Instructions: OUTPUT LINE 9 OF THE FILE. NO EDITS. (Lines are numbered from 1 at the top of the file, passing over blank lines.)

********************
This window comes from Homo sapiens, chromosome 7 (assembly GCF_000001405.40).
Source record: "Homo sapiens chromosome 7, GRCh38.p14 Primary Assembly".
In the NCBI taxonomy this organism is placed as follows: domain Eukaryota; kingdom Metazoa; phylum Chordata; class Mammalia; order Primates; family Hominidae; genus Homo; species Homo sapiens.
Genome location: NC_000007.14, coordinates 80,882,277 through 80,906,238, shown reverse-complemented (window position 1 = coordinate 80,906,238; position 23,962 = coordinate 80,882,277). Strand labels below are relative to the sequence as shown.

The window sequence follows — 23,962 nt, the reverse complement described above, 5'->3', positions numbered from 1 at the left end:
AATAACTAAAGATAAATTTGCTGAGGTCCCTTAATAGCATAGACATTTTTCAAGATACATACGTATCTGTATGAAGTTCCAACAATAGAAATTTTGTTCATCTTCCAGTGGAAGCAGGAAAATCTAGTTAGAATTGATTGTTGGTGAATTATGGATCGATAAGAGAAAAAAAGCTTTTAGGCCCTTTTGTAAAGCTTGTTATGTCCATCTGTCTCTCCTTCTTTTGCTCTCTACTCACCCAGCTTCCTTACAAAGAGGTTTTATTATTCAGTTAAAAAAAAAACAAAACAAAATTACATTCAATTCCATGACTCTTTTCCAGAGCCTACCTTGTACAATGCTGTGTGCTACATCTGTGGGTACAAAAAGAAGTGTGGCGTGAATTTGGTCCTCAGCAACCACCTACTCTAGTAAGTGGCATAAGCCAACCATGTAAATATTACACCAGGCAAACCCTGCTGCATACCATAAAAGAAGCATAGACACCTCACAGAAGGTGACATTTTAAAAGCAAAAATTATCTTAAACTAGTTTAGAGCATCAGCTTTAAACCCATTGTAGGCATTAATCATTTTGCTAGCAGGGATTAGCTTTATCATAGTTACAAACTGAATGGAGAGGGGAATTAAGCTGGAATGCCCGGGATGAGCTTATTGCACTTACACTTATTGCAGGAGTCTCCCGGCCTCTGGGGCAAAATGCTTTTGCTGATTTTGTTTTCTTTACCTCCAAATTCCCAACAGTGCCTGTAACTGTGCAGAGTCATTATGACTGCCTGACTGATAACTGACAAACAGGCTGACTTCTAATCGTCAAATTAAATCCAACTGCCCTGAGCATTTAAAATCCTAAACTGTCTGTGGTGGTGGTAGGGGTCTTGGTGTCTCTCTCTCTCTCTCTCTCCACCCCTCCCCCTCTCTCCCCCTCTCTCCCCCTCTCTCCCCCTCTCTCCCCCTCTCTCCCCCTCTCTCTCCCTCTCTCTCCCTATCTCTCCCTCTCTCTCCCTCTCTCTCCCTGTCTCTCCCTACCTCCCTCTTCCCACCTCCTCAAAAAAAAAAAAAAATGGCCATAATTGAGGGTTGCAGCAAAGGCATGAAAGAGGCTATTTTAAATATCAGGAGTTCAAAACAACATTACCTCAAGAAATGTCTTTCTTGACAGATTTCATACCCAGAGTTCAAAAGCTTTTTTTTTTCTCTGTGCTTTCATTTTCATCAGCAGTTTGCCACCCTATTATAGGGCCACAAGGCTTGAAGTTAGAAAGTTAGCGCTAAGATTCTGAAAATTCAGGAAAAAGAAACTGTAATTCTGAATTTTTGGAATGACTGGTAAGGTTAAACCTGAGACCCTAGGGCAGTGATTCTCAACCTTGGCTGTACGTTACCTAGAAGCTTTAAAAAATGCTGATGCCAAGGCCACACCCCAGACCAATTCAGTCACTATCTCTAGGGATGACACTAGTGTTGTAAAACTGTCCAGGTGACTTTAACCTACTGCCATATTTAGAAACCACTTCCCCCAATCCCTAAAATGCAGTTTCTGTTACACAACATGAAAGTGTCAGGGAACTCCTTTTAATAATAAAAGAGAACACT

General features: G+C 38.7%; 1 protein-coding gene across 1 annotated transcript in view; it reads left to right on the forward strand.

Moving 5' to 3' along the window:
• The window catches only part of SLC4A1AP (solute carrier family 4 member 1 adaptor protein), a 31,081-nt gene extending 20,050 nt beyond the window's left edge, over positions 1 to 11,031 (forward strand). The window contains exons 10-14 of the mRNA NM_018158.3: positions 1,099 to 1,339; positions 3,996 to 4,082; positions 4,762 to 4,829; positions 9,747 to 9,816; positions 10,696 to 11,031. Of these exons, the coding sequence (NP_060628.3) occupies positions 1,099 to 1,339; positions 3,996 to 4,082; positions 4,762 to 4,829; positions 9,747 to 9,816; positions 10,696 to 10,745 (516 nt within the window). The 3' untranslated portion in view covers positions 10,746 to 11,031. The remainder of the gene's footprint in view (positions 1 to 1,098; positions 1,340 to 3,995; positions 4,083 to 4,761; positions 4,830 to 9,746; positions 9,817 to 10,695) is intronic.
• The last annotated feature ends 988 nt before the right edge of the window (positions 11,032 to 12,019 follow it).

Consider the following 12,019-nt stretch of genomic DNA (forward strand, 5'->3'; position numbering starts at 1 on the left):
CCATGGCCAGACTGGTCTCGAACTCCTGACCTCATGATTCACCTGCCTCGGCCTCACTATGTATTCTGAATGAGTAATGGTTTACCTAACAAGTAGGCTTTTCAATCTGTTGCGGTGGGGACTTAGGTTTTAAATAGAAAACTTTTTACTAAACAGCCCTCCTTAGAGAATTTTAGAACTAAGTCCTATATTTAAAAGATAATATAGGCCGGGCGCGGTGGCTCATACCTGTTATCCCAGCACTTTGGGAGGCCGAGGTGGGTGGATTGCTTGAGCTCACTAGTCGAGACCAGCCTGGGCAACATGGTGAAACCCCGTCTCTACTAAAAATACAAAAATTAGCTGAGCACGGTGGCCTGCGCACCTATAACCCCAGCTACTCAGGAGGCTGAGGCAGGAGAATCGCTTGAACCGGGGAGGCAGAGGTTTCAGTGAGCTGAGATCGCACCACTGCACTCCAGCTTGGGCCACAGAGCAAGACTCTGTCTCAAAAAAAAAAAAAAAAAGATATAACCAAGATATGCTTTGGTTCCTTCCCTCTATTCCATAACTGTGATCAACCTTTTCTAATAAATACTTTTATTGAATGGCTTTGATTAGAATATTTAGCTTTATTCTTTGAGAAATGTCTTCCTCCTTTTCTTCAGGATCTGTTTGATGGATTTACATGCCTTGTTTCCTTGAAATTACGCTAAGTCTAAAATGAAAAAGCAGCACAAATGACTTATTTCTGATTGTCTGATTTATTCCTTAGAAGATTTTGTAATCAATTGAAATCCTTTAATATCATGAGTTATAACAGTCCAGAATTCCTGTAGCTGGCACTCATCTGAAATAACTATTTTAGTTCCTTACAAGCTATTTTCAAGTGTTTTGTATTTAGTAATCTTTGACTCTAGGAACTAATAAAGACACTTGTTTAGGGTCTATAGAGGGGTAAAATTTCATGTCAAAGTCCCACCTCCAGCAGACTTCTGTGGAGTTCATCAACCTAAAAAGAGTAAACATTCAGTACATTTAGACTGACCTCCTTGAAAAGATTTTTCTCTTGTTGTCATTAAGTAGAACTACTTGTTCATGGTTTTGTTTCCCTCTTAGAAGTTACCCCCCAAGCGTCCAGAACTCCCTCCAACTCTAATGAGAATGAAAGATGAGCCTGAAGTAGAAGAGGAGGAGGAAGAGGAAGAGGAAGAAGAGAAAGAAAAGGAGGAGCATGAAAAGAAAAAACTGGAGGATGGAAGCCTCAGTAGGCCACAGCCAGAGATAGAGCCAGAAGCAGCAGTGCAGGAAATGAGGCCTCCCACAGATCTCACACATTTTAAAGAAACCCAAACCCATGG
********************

• The window catches only part of SLC4A1AP (solute carrier family 4 member 1 adaptor protein), a 31,081-nt gene extending 20,050 nt beyond the window's left edge, over positions 1 to 11,031 (forward strand). The window contains exons 10-14 of the mRNA NM_018158.3: positions 1,099 to 1,339; positions 3,996 to 4,082; positions 4,762 to 4,829; positions 9,747 to 9,816; positions 10,696 to 11,031. Of these exons, the coding sequence (NP_060628.3) occupies positions 1,099 to 1,339; positions 3,996 to 4,082; positions 4,762 to 4,829; positions 9,747 to 9,816; positions 10,696 to 10,745 (516 nt within the window). The 3' untranslated portion in view covers positions 10,746 to 11,031. The remainder of the gene's footprint in view (positions 1 to 1,098; positions 1,340 to 3,995; positions 4,083 to 4,761; positions 4,830 to 9,746; positions 9,817 to 10,695) is intronic.